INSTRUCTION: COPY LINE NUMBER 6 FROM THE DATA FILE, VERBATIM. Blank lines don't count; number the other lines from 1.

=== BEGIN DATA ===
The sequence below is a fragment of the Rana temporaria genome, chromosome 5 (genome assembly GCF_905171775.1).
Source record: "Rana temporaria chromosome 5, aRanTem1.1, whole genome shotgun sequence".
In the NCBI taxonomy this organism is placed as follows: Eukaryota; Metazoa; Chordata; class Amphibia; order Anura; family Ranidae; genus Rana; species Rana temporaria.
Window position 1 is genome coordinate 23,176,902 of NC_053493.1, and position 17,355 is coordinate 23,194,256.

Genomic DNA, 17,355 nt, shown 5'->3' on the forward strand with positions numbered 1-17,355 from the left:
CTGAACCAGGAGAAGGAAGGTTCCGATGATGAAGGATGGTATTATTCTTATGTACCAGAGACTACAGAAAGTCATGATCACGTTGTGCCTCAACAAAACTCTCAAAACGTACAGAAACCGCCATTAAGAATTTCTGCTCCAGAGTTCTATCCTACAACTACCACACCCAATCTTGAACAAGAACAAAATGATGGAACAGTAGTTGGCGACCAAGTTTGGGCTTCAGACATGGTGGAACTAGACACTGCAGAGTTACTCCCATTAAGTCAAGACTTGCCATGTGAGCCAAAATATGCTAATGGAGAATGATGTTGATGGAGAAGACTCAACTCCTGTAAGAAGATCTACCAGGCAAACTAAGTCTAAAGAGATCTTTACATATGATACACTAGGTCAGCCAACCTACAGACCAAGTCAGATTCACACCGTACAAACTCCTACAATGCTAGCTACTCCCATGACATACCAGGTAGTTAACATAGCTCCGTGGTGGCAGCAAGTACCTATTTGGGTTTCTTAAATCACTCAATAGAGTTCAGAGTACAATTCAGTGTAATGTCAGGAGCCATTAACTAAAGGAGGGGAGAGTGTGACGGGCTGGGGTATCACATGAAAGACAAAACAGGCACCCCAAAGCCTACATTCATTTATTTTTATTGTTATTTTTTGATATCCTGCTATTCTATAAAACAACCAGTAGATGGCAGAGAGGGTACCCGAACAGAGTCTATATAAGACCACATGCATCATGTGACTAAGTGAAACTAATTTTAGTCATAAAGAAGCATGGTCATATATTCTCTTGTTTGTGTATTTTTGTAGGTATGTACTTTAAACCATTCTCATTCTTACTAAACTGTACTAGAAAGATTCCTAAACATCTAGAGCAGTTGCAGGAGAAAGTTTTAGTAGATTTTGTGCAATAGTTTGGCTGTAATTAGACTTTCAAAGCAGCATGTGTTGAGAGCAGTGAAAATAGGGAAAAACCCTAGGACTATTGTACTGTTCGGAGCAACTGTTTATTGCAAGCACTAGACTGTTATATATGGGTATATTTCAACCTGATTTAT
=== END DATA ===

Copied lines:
CTGAACCAGGAGAAGGAAGGTTCCGATGATGAAGGATGGTATTATTCTTATGTACCAGAGACTACAGAAAGTCATGATCACGTTGTGCCTCAACAAAACTCTCAAAACGTACAGAAACCGCCATTAAGAATTTCTGCTCCAGAGTTCTATCCTACAACTACCACACCCAATCTTGAACAAGAACAAAATGATGGAACAGTAGTTGGCGACCAAGTTTGGGCTTCAGACATGGTGGAACTAGACACTGCAGAGTTACTCCCATTAAGTCAAGACTTGCCATGTGAGCCAAAATATGCTAATGGAGAATGATGTTGATGGAGAAGACTCAACTCCTGTAAGAAGATCTACCAGGCAAACTAAGTCTAAAGAGATCTTTACATATGATACACTAGGTCAGCCAACCTACAGACCAAGTCAGATTCACACCGTACAAACTCCTACAATGCTAGCTACTCCCATGACATACCAGGTAGTTAACATAGCTCCGTGGTGGCAGCAAGTACCTATTTGGGTTTCTTAAATCACTCAATAGAGTTCAGAGTACAATTCAGTGTAATGTCAGGAGCCATTAACTAAAGGAGGGGAGAGTGTGACGGGCTGGGGTATCACATGAAAGACAAAACAGGCACCCCAAAGCCTACATTCATTTATTTTTATTGTTATTTTTTGATATCCTGCTATTCTATAAAACAACCAGTAGATGGCAGAGAGGGTACCCGAACAGAGTCTATATAAGACCACATGCATCATGTGACTAAGTGAAACTAATTTTAGTCATAAAGAAGCATGGTCATATATTCTCTTGTTTGTGTATTTTTGTAGGTATGTACTTTAAACCATTCTCATTCTTACTAAACTGTACTAGAAAGATTCCTAAACATCTAGAGCAGTTGCAGGAGAAAGTTTTAGTAGATTTTGTGCAATAGTTTGGCTGTAATTAGACTTTCAAAGCAGCATGTGTTGAGAGCAGTGAAAATAGGGAAAAACCCTAGGACTATTGTACTGTTCGGAGCAACTGTTTATTGCAAGCACTAGACTGTTATATATGGGTATATTTCAACCTGATTTAT